On Oct. 28, Battelle joined other innovators who are doing the impossible at the Dare Mighty Things event in Chicago. I’m proud to have been one of the presenters at this inspiring event.
The event was about embracing risk and how boldly working on difficult problems can lead to unexpected outcomes. Some of the best ideas result from learning from experiences when things don’t work out as planned. The key is to be willing to say yes to good ideas and be ready for the successes and embrace potential failures. If you test existing boundaries and stop whenever you encounter resistance, you will never get anywhere and you won’t learn.
You’ve got an idea. Go for it. What’s the worst that can happen? You fail. But you learn from those experiences and can then achieve some incredible things.
At Battelle, we whole-heartedly embrace this philosophy in all the things we do. Nowhere is it more visible than in our work with neurotechnology.
The brain is our most valuable possession. During the entire existence of mankind, the brain has been stuck inside our head. There’s never been a time when our brains could be connected to the outside world beyond the nervous system running through the body.
It doesn’t have to be that way anymore.
Battelle dared mighty things nearly 10 years ago when we had a crazy thought: what if we could tap into the brain, bypass the damaged part of the nervous system and help a paralyzed person regain movement?
Turns out, we could.
Not only was our five year *NeuroLife® Neural Bypass Technology clinical study a success, but the positive, unintended consequences have shown us the future of neurotechnology is nearly limitless.
Now we’re taking what we’ve learned – from our successes and failures – and are continuing to challenge the status quo.
Battelle is harnessing the power of our technologies to go beyond paralysis and think deeply about how neurotechnology could affect you, me and virtually anybody that might use neurotechnology today and into the future. Will it be to change the way we use VR systems, or a little boost in our memory as we get a little older, or perhaps it is to facilitate physical and cognitive function. There is the possibility to go beyond physical limitations where biology is broken and perhaps when it is not. This can have a huge impact on optimizing our neuroplasticity and open up new avenues for bioelectric medicine in health and human performance.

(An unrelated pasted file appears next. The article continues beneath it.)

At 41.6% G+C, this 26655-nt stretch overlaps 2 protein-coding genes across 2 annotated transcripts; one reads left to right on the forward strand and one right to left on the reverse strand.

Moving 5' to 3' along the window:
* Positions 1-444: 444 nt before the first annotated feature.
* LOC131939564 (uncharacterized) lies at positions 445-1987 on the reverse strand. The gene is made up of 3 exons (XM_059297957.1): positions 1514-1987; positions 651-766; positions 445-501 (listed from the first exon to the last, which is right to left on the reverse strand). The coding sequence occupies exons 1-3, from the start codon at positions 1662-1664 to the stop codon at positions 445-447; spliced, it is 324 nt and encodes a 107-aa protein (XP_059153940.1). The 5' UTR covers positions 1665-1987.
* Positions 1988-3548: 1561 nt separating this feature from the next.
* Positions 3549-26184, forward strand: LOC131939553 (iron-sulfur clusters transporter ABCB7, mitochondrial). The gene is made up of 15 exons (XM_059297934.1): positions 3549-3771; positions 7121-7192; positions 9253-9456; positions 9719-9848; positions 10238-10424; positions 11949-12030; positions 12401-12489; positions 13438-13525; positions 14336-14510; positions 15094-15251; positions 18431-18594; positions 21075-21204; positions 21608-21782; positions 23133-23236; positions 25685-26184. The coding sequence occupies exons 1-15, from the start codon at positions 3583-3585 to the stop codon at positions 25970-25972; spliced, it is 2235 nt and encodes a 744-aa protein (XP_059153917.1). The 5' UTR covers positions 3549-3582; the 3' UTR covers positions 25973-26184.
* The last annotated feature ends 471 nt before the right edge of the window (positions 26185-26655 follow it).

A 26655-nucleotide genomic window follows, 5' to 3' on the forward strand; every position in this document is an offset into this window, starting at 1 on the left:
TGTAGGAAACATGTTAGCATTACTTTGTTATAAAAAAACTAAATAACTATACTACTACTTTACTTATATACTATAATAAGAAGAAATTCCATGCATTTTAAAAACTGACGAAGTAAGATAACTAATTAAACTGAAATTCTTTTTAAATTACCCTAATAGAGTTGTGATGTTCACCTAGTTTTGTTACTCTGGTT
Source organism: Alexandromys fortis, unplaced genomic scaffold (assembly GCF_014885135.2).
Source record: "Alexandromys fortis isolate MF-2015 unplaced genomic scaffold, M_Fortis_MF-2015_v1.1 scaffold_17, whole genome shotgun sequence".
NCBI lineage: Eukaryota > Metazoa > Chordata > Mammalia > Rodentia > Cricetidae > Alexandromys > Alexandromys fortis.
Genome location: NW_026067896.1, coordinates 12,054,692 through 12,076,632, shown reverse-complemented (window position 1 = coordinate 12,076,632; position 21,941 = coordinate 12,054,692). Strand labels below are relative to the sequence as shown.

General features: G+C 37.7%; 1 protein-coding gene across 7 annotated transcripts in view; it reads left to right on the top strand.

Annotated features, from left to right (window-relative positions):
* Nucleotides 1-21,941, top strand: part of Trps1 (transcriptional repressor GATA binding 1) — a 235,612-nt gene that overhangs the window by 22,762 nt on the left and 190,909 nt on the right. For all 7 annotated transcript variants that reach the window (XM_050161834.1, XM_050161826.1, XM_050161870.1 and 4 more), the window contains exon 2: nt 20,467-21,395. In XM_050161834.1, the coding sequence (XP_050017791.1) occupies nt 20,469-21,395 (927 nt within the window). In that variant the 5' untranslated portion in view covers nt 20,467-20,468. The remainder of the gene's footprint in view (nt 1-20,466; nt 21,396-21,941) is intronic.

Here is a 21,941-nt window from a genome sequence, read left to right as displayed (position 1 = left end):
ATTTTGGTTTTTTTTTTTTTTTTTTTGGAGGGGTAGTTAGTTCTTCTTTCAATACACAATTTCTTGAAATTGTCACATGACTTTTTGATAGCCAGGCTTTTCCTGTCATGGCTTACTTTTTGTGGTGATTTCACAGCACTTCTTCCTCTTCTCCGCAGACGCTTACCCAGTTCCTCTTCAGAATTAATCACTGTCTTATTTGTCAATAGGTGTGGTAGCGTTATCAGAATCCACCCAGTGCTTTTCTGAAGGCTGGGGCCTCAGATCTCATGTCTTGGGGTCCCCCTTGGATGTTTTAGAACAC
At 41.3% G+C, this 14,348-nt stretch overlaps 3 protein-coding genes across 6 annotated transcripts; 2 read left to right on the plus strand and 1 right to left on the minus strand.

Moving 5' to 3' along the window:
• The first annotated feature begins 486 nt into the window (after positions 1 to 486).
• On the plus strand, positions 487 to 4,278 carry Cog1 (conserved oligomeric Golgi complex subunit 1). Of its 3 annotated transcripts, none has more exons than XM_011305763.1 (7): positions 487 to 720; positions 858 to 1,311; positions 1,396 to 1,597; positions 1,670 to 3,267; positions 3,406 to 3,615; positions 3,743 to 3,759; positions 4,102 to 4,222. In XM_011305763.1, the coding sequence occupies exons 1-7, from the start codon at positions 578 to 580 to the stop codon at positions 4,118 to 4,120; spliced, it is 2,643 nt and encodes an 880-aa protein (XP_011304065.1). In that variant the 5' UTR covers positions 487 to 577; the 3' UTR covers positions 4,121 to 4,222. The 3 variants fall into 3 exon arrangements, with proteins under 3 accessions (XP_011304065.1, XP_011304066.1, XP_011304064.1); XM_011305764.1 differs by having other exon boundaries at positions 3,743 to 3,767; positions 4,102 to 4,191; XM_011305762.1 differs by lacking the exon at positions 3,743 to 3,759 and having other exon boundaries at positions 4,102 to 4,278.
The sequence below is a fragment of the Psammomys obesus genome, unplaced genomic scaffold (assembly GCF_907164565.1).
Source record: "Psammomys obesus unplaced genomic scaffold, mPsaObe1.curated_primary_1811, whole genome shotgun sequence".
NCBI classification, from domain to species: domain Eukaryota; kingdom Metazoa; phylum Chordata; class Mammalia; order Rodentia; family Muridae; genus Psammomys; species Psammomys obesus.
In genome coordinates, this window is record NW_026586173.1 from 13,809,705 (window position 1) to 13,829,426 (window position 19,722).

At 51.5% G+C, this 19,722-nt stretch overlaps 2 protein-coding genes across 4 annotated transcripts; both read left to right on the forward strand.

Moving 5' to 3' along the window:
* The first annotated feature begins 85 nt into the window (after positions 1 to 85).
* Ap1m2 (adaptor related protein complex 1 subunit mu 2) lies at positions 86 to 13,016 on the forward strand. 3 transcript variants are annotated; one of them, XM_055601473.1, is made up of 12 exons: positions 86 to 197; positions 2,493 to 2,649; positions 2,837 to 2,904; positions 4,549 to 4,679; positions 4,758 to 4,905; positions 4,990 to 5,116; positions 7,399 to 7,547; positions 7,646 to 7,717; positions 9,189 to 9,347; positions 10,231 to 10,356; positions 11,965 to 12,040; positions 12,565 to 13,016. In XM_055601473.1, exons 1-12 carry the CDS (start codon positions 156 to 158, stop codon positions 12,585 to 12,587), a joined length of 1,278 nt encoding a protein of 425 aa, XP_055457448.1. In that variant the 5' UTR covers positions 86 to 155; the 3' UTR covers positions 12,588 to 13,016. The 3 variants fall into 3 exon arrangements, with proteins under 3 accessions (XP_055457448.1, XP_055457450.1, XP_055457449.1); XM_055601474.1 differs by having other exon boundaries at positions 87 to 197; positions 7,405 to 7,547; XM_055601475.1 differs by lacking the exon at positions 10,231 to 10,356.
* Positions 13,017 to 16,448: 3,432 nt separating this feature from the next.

What does that mean?
It means a person with a spinal cord injury can regain movement, that an older person with memory loss can remember more often, and that a stroke patient can rehab and return to nearly normal function.
It might sound like science fiction and something that’s way in the future. But this is the technology of today. The future of neurotechnology is “now” so let’s move beyond dreaming about the future and make it a reality of today.
We will continue to dare mighty things, not just to push the envelope, but because we a have a responsibility to help improve lives. Stay tuned to see how we continue to do the impossible.
About the Author
Dr. Justin Sanchez is the Life Sciences Research Technical Fellow at Battelle Memorial Institute where he provides strategic direction and technical leadership for national security and commercial businesses. Previously, he served as the Director (SES) of the Biological Technologies Office (BTO) at DARPA where he developed breakthrough technologies and capabilities in areas of neurotechnology, gene editing/synthetic biology, and outpacing infectious diseases.
*Disclaimer: This is an investigational device, it's not commercially available, and it has not been cleared or approved by the FDA. Results shown are from studies performed.